Alpacas are now an established and beloved part of the Australian natural fibres, breeding and farming industries. As the second largest alpaca industry in the world, following the Peruvian alpaca industry, Australia is at the forefront of breeding, fibre quality and development. We have reached record prices and quality, and are moving from strength to strength, focused on increasing production volumes and improving consistency. The Australian Alpaca Association plays a vital role in the current strength and continued development of the industry by providing education, communication, resources and marketing for the industry as a whole.
The international export demand for Australian quality alpaca fleece far outstrips demand, so the industry has great potential for further growth. In support, the AAA encourages sustainable husbandry focusing on animal health, breeding programs and herd development.
Building on the strength of the Australian wool industry, the AAA has teamed up with the AWEX (Australian Wool Exchange) to establish quality assurance guidelines for alpaca fleece that are equivalent to the standards of the wool industry. This means consistent classing, packaging and branding of Australian alpaca fleece. This move will enhance the commercial image and guarantee a consistently high-level product through an organised collection system for fleece production.
The Alpaca Lifestyle
Those interested in commercial breeding and farming of alpacas, are entering a strong industry that provides support, guidelines and a great reputation. You may choose to focus on alpacas, or diversify your current livestock herds by introducing alpacas. These animals mix well with other ruminants, and function well as herd guards for smaller livestock. They are sustainable and environmentally friendly, with soft footpads that create minimal soil damage, and their natural fibre further supports the green natural fibre industry. Alpacas are a great green fit for Australia’s farming climate, as they perform far better in dry conditions than most livestock. As ruminants, they require only small amounts of supplementary feeding.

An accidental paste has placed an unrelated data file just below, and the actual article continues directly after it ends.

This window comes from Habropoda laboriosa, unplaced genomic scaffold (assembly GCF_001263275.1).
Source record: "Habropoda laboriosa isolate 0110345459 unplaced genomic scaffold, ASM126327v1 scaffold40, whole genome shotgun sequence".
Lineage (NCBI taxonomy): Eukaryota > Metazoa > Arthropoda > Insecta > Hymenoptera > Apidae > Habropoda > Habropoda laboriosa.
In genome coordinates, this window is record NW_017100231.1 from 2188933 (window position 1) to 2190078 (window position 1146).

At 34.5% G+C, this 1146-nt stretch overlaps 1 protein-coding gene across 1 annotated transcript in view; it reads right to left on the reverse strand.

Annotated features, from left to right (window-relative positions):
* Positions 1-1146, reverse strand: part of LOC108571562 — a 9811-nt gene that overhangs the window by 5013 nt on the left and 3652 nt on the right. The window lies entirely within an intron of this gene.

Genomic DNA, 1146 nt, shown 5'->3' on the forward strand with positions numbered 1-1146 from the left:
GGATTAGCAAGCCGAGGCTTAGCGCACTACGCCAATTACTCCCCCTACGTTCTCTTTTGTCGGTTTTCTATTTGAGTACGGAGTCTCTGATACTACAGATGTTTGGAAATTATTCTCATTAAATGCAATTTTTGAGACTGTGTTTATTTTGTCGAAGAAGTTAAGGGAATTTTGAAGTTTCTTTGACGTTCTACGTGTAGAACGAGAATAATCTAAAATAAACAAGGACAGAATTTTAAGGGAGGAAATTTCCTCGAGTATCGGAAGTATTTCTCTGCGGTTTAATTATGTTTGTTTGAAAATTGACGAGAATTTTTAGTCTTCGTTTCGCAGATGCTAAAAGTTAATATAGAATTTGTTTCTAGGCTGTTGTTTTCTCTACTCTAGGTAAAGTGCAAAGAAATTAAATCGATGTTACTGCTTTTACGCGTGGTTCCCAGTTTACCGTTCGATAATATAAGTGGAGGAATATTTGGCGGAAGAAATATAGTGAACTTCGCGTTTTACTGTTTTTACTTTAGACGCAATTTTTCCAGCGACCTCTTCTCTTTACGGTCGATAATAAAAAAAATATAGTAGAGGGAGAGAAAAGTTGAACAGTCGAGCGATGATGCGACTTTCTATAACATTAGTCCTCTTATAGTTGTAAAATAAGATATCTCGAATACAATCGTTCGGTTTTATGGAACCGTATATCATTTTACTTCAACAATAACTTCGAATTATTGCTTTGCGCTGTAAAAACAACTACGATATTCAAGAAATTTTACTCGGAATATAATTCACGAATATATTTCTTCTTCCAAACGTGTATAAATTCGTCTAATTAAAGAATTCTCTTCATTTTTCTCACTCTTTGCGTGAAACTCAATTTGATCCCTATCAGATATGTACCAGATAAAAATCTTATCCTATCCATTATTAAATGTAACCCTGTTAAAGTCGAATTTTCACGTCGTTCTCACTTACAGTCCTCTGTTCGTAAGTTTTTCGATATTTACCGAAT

The alpaca lifestyle extends in many directions, as alpacas are also ideal for small scale and home production, where owners of small herds value-add to their fleece by producing fibre products themselves, such as felts and yarns. There are a variety of ways that farmers sell their animals, for example via individual private sales, advertising on eAlpaca or other applications, a herd reduction sale or if there is an intention to leave the industry, a dispersal sale.
The alpaca meat industry is another pathway to commercial alpaca farming, and is growing in popularity as alpaca meat is extremely lean, highly nutritious and flavoursome. It is an excellent source of protein with little saturated fat or cholesterol, and is environmentally sustainable to produce. Alpacas also offer a high yield with very little wastage.
Information on how to look after your alpacas
Buying your first alpacas?
Are you just getting into the alpaca industry and not sure where to start? – check out our guide on buying your first alpacas
All alpaca growers, from commercial operators, to showing enthusiasts, to people starting with their first few alpacas, or other species producers with alpacas as herd guardians form part of the alpaca industry. Each and every grower has a role to play in protecting alpacas from established and exotic pests.
Animal welfare is a key priority for the Australian Alpaca Association (AAA), and as the peak national body for the alpaca industry in Australia, we believe that the industry will benefit from a united approach to animal welfare. Individuals involved in the alpaca industry and its supply chains must take a proactive approach to ensure that a positive welfare state is achieved for each animal in their care.
The IAR Database